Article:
The Great Blue Heron
2. The Rock Wall
Near the rock wall, the students found a salamander under a rock.
Due to heavy rain during the few days leading up to the trip, the meadow was flooded. This allowed us to spend more time on the path to the meadow and to the valley. When Sue stopped near a Sassafras bush to have students ID the species and observe the three different leaf shapes on one plant, the observant also spotted an interesting organism feasting on the bush. “It’s a frog!” I heard one student exclaim. “No, it’s a snake!” said another. Looking where they were pointing, I realized it was a caterpillar (a spicebush swallowtail to be specific) with excellent mimicry that allowed it to resemble a snake head. This was probably the coolest thing we saw all day. The visual appearance of the caterpillar was truly astounding and it really captivated the students. I am sure when they cover defense mechanisms and mimicry, even if it isn’t until high school or college, this group will recall the caterpillar from Hammond Woods.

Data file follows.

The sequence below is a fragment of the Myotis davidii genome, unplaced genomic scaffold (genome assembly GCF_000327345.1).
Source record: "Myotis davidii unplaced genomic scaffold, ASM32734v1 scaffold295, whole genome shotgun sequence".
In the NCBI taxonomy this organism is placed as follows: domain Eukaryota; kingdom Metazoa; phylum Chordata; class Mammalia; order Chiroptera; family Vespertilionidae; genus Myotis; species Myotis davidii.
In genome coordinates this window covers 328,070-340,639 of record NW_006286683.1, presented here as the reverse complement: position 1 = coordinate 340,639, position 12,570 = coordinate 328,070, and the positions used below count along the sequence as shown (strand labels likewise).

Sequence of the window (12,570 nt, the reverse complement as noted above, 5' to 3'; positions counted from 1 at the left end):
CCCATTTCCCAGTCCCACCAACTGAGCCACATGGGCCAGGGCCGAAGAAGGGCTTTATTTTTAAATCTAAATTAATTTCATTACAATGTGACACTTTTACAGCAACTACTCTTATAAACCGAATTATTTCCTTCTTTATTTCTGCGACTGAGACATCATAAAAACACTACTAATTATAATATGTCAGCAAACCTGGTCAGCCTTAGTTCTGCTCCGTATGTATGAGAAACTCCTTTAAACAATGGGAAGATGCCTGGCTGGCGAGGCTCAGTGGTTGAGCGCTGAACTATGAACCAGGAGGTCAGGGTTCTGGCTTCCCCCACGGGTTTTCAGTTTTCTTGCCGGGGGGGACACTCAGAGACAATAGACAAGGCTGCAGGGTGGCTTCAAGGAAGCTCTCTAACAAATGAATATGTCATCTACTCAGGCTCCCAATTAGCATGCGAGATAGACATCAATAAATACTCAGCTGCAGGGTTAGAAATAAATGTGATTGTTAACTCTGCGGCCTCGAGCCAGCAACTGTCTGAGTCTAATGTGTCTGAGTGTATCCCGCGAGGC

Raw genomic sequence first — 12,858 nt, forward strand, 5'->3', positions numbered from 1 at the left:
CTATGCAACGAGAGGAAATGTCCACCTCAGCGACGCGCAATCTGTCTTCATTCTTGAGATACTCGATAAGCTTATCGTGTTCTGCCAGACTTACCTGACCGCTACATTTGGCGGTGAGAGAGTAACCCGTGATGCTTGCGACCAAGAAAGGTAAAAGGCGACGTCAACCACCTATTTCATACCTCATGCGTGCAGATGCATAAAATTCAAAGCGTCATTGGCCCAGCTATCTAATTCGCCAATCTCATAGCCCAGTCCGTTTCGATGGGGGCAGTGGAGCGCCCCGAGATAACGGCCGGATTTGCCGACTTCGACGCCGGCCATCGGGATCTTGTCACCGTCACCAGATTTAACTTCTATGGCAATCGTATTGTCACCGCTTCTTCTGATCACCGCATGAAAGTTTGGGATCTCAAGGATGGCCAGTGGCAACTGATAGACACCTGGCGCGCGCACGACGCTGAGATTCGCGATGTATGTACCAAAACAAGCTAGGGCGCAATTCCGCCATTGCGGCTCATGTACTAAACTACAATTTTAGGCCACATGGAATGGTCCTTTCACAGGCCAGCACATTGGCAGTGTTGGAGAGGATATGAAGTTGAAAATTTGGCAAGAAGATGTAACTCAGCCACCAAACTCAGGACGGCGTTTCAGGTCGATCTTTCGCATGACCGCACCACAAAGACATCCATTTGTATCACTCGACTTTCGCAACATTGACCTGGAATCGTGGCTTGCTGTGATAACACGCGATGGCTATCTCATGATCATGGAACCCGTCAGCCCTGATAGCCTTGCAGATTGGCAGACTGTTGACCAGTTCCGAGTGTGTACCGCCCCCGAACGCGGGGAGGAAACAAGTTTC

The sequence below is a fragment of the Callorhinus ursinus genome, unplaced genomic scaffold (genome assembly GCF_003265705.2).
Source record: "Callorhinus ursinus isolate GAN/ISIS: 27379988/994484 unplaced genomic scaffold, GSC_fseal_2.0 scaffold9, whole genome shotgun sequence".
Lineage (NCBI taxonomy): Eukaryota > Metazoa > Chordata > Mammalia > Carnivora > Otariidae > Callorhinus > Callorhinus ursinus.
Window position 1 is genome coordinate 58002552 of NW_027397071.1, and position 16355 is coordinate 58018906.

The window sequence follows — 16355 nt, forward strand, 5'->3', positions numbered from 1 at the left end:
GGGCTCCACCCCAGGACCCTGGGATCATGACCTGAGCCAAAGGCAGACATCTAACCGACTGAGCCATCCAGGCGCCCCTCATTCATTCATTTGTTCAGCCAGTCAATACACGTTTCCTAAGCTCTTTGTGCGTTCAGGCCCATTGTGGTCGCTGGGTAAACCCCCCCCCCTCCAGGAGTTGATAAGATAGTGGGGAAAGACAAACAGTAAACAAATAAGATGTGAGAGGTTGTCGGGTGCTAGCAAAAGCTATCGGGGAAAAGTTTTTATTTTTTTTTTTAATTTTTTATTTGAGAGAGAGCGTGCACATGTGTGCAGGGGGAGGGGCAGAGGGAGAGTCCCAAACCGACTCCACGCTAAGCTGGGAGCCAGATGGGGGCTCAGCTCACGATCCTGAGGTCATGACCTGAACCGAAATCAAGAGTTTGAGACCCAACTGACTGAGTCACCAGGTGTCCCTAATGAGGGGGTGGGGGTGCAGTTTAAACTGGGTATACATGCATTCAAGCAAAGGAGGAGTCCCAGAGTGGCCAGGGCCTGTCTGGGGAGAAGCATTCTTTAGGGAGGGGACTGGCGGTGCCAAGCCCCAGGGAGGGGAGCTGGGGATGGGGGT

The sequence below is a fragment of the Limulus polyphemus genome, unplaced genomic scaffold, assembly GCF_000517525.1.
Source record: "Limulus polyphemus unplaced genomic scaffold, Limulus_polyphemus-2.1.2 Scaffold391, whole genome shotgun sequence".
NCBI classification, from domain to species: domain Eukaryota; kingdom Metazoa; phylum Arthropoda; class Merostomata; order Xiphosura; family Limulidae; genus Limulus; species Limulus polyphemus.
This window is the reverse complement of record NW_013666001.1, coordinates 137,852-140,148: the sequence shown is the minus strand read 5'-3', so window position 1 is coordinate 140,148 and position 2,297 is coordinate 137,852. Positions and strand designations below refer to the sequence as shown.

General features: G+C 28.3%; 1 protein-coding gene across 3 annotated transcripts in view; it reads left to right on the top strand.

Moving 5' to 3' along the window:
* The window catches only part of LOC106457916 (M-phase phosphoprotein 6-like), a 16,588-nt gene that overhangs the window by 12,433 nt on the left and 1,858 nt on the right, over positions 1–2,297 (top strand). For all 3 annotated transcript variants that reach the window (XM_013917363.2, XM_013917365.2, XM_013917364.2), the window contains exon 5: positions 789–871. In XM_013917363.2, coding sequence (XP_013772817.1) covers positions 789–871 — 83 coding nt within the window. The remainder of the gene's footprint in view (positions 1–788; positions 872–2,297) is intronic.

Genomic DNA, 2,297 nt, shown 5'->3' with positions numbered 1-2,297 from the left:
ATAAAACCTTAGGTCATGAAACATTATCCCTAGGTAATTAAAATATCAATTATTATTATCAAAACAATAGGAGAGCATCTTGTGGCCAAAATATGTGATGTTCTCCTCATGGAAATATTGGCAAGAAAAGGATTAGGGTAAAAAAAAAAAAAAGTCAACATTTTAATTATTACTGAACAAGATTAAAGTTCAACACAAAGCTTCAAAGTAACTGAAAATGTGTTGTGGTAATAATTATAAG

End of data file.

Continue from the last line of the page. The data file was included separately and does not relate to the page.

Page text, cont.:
The spicebush swallowtail caterpillar feasting on Sassafras
As with the first trip, there were many interesting mushrooms that caught my eye. I am interested to see if the change in temperature and precipitation causes any differences in species observed between the two field trip dates.
Though the students knew what “moss” was, they had difficulty identifying differences between species (and they needed to find two different species to complete their individual data sheets!). Since we didn’t have time to ID moss species in the field, the students were told to use descriptive names that would help them identify the moss later in pictures. Many settled on things like “soft moss” for the carpet-like, low-to-the-ground types, or “spiky moss” for the taller, pointier species. I also captured some images of the moss’s reproductive structures that we can show the students when they discuss bryophytes in more detail.
Some carpet moss
Reproductive structures for spiky moss